Despite the solid returns that solar companies, including First Solar (NASDAQ: FSLR ) , have delivered in the past few years, the sector still carries a burdening negative sentiment. For a while, analysts swamped investors with stratospheric hype about the solar industry's prospects, saying that it will be the next big industry to break out. Sadly, it has been hard to reconcile these towering prospects with the actual reality on the ground. The industry's takeoff has been significantly delayed.
This situation partly explains why First Solar's amazing first-quarter results have not been fully priced into its stock. First Solar reported first-quarter diluted earnings per share of $1.10 compared with EPS of $0.66 in the year-ago quarter, a 67% year-on-year leap. Similarly, First Solar's total net income increased to $112 million in the quarter, up from $59 million in the year-ago quarter.
Entry point for long-term investors
By any measure, First Solar's first-quarter performance was compelling. Investors, however, responded by selling off shares. This shows one of two things: Either the broader market does not fully appreciate the prospects that underlie First Solar, or worse, the market fears that the stock is approaching a plateau.
First Solar's stock, which is currently trading at around $60 a share, has increased from lows of less than $20 a share last June. But the current share price still represents a 67% decline from mid-2009 when the stock was trading intimately close to $200 a share. These are the kinds of time horizons that long-term investors should watch -- five years or more.
The chart below provides deeper insight into First Solar's share-price movement over the past five years.
Despite the gains that First Solar has made over the past year, there is still more room for upside in view of the compelling prospects that lie ahead. These conditions signal a good entry point for long-term investors. There are a number of formidable drivers that will sustain First Solar's first-quarter sales momentum and present an opportunity for long-term growth investors to make solid returns in the coming years.
Solar installations in the U.S. are rapidly accelerating due to declines in installation costs. The cost of installed solar equipment has dropped by more than 50% since the beginning of 2010, according to the nonprofit Solar Foundation. Naturally, these cost declines have significantly induced the uptake of solar in various industries and residential areas. The Energy Information Administration (EIA) said in previous statements:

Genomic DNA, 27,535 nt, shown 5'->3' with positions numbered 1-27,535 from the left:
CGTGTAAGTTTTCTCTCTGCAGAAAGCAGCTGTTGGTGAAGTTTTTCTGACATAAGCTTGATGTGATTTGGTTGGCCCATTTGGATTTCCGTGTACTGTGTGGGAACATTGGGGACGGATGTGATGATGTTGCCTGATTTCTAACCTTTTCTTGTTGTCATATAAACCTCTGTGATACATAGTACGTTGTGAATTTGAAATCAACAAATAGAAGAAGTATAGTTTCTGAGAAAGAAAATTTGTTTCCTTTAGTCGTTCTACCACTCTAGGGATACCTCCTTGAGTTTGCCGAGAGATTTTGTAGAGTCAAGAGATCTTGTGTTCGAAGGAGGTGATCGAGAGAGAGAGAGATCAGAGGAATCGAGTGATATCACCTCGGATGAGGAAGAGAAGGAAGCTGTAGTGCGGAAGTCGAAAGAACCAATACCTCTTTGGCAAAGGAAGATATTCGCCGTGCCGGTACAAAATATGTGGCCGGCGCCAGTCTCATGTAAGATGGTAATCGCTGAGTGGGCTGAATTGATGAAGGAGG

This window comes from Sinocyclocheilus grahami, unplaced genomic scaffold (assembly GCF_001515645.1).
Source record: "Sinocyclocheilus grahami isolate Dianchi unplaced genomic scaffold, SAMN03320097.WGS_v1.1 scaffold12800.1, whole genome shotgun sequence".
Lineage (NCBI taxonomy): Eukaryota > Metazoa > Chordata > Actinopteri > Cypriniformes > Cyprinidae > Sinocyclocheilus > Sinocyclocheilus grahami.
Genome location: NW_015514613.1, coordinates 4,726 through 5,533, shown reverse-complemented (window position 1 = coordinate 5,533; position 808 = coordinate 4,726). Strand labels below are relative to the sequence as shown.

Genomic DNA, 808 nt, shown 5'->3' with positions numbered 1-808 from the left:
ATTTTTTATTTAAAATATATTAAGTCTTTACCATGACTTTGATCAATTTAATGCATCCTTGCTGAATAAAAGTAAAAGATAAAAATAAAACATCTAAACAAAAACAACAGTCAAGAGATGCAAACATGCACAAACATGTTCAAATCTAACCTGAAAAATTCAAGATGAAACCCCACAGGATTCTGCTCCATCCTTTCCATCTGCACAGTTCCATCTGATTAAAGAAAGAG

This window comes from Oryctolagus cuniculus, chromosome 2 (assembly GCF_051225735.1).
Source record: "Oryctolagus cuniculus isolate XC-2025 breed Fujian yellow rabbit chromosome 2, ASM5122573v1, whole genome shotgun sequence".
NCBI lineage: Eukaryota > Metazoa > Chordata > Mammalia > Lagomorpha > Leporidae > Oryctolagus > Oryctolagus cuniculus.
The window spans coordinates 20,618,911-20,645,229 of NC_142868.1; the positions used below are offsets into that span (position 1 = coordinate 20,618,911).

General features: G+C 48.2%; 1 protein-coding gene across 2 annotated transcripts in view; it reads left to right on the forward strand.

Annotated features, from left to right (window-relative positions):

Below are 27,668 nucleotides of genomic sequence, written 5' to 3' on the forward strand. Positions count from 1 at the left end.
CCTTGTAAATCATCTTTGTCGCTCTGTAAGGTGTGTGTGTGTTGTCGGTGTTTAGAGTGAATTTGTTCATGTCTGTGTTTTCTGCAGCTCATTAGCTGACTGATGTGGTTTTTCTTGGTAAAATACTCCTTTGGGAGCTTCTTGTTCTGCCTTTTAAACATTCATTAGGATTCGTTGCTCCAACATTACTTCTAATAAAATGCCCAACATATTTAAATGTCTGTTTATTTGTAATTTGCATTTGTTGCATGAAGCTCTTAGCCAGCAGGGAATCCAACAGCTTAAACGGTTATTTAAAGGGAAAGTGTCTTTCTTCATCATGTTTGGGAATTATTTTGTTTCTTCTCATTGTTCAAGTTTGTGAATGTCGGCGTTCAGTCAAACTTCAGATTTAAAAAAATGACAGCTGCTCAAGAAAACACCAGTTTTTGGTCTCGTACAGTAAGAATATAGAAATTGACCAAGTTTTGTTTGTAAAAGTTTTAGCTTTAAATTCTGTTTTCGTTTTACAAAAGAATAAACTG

Natural gas-fired power plants accounted for [slightly more than] 50% of new utility-scale generating capacity added in 2013. Solar provided nearly 22%, a jump up from less than 6% in 2012.
Solar added nearly 3,000 MW of new capacity in 2013. A separate projection from the Solar Energy Industries Association predicts that the sector will expand by another 6,000 megawatts of capacity this year.
First Solar in a position to capitalize on demand
Most of the growth in the U.S. solar industry is largely concentrated in California. The chart below is testimonial to this statement.
Most of First Solar's smaller competitors are largely confined to states such as Arizona and California, where solar uptake is markedly high. First Solar, however, has the scale to pursue opportunities in other states that have still not extensively explored the option of solar energy. As fellow Fool Brandon Workman discussed in a previous article, First Solar has notably increased its involvement in the solar value chain. It no longer focuses solely on manufacturing but on development as well, cutting out the middleman and increasing affordability relative to manufacturers that are not involved in the entire value chain.
As expected, seizing control of the entire solar energy value chain requires scale --which First Solar has -- as it implies absorbing all the costs that would have otherwise been met by middlemen. On the bright side, it gives First Solar a unique pricing advantage over other players in the broader solar-energy industry, especially in the current market environment.
As I discussed in a previous article, according to the World Bank's "Global Economics Prospects" report released in January, the global economy is finally turning a corner following the global financial crisis. This essentially means that the global economy is moving along the recovery phase of the business cycle.
The overarching theme going forward will thereby be infrastructure expansion, implying that demand, and in effect price levels for industrial products, will track upward. To lower overall manufacturing costs, most industries will turn to cheaper sources of energy. This puts solar in the spotlight, considering the continual decline in installation costs over the past few years.
An ability to present attractive packages and flexible financing options due to full involvement in the solar value chain thereby gives First Solar the tools to capitalize on growing demand for solar as a cheaper and cleaner energy alternative. This should allow First Solar to increase market share outside of California and Arizona going forward, substantially increasing its overall market share.
Solar is taking off. And being there when it happens is not enough. Long-term investors should move beyond the market euphoria and identify plays such as First Solar that are still largely underpriced considering the uniquely advantageous positions they find themselves in.
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